Goal: $2,600.00

Amount received (as of 7/29/11): $200.00

(3) Ligonier has some great deals today on some excellent material in this week’s $5 Friday sale starting at 8 am EST here. I especially recommend Dr. Sproul’s book “The Prayer of the Lord” in hardcover at the $5 price. Some might even think about ordering multiple copies to give away.

Remember, if you decide to purchase material, you can claim a further 10% discount on these and on ALL Ligonier products as a reader of this blog by using the coupon code: EGRACE10

(4) Reformed charismatic? After pointing people towards one of my articles, someone wrote, “Personally, I think “Reformed Charismatic” is an oxymoron, something akin to “Jumbo Shrimp” or “Virtual Reality.”

I responded, “If Romans 9-11 and 1 Cor 12-14 are anything to go by, the Apostle Paul, speaking anachronistically and using today’s lingo, would have been considered a reformed charismatic. He believed in God’s sovereignty and he believed in the gifts of the Spirit – right? You happen to believe 1 Cor 12-14 no longer applies as all the gifts ceased some time back (and I would disagree, of course) but its fair to say that at least in his lifetime, Paul certainly saw no conflict between the two concepts.”

Something to think about at least.

For more of a discussion of these issues, you might wish to check out the pneumatology section of the site here.

(5) Concerning Creeds and Statements of Faith:

The Cambridge Declaration

THE CAMBRIDGE DECLARATION of the Alliance of Confessing Evangelicals – April 20, 1996

Evangelical churches today are increasingly dominated by the spirit of this age rather than by the Spirit of Christ. As evangelicals, we call ourselves to repent of this sin and to recover the historic Christian faith.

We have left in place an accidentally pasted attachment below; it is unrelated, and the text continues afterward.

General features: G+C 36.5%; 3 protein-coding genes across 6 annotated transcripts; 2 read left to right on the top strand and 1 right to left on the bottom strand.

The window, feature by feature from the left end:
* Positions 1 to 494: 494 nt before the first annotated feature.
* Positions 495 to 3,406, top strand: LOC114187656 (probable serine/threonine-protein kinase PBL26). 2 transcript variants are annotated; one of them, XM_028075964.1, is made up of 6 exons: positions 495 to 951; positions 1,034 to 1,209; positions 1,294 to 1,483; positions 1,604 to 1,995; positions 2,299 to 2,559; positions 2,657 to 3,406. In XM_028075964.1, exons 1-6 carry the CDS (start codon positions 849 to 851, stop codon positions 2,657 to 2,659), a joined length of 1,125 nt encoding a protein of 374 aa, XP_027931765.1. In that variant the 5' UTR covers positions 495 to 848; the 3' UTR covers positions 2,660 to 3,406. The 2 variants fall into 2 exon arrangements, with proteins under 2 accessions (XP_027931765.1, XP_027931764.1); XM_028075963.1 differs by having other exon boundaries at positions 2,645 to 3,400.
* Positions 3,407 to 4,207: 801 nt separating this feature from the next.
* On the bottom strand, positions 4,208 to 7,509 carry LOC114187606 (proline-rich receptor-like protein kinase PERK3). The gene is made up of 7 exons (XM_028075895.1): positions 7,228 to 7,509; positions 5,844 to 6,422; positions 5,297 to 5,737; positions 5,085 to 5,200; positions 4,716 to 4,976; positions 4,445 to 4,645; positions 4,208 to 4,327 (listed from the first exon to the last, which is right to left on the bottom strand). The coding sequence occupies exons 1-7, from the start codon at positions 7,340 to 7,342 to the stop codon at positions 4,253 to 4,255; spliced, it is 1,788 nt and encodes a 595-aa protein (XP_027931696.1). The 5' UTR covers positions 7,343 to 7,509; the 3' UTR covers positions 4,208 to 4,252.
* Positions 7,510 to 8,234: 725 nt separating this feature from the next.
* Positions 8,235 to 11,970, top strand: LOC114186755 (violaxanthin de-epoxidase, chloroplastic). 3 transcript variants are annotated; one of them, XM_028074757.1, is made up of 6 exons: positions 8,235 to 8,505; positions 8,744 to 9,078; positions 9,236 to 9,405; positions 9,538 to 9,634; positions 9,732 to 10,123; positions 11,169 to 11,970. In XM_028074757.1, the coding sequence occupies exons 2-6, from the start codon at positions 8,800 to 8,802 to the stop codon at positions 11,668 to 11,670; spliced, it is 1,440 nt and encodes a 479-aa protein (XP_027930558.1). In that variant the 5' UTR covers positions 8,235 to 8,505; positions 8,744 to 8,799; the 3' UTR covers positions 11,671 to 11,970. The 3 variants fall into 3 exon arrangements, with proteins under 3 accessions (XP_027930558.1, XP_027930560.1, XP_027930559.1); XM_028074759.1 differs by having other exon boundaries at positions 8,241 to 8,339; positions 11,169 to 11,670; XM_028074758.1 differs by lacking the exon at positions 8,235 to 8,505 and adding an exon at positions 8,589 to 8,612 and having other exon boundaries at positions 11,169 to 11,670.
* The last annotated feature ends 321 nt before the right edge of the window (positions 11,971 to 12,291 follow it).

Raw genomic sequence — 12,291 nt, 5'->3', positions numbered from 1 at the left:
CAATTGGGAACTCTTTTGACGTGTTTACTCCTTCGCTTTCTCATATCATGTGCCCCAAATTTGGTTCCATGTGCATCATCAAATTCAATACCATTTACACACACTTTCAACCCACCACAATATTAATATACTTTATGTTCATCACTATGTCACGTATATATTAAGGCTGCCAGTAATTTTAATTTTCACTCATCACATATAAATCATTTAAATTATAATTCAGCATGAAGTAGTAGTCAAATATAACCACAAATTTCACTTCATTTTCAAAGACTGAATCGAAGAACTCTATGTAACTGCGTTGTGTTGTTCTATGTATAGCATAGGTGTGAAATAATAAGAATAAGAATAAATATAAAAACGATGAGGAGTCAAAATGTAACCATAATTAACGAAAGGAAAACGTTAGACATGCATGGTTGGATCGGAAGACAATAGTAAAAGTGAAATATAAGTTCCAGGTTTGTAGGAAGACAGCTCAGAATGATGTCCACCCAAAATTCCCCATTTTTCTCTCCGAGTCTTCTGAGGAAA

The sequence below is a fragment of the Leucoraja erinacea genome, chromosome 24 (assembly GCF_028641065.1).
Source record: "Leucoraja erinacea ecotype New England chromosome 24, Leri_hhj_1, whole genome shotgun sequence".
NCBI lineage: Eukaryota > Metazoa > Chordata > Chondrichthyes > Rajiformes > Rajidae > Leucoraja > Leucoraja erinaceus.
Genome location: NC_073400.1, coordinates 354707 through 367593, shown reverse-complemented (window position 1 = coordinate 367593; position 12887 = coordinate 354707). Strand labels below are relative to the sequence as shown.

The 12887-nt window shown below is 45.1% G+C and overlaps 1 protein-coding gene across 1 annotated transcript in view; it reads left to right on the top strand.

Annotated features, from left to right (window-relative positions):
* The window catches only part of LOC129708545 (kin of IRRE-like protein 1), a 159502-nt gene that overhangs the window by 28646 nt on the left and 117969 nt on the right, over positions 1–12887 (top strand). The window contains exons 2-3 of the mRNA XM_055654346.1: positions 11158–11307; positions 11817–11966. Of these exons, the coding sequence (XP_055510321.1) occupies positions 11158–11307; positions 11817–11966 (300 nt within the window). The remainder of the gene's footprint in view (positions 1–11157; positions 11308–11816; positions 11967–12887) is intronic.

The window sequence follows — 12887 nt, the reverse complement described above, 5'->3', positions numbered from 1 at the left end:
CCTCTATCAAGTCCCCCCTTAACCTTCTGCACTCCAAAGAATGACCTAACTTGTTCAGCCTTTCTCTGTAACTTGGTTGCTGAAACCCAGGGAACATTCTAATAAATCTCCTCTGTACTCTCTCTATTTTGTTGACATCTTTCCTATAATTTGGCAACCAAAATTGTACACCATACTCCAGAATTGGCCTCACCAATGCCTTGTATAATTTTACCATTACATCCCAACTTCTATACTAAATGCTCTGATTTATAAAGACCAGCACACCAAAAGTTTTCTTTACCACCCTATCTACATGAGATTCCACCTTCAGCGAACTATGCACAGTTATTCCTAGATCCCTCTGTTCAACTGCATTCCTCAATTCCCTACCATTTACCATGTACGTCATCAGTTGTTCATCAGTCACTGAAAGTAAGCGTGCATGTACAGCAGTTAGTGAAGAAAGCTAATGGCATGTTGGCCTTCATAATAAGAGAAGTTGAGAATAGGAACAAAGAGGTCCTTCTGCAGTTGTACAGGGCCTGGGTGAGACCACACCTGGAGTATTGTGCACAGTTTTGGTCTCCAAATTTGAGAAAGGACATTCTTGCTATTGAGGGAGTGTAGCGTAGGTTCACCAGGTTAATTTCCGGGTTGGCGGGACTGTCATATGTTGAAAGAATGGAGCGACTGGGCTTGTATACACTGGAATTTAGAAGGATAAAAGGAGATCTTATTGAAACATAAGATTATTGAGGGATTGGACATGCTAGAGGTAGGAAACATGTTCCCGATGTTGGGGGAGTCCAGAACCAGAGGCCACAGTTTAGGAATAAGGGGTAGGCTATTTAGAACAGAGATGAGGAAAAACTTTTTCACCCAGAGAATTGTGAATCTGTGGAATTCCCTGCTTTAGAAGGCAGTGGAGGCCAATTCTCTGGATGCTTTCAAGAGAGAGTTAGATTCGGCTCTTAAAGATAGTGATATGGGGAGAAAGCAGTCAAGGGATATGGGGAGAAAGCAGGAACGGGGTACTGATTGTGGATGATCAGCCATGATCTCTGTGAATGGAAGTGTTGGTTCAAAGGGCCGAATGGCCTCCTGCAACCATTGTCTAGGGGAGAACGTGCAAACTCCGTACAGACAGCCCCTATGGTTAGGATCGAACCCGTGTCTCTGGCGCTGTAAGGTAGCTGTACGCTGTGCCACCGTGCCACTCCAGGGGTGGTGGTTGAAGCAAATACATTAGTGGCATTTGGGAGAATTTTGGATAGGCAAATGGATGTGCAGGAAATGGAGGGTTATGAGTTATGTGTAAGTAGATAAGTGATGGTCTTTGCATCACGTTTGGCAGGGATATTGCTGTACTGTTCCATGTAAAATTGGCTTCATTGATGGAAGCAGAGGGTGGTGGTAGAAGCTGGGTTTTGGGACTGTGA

In the course of history words change. In our day this has happened to the word “evangelical.” In the past it served as a bond of unity between Christians from a wide diversity of church traditions. Historic evangelicalism was confessional. It embraced the essential truths of Christianity as those were defined by the great ecumenical councils of the church. In addition, evangelicals also shared a common heritage in the “solas” of the sixteenth century Protestant Reformation.

Today the light of the Reformation has been significantly dimmed. The consequence is that the word “evangelical” has become so inclusive as to have lost its meaning. We face the peril of losing the unity it has taken centuries to achieve. Because of this crisis and because of our love of Christ, his gospel and his church, we endeavor to assert anew our commitment to the central truths of the Reformation and of historic evangelicalism. These truths we affirm not because of their role in our traditions, but because we believe that they are central to the Bible.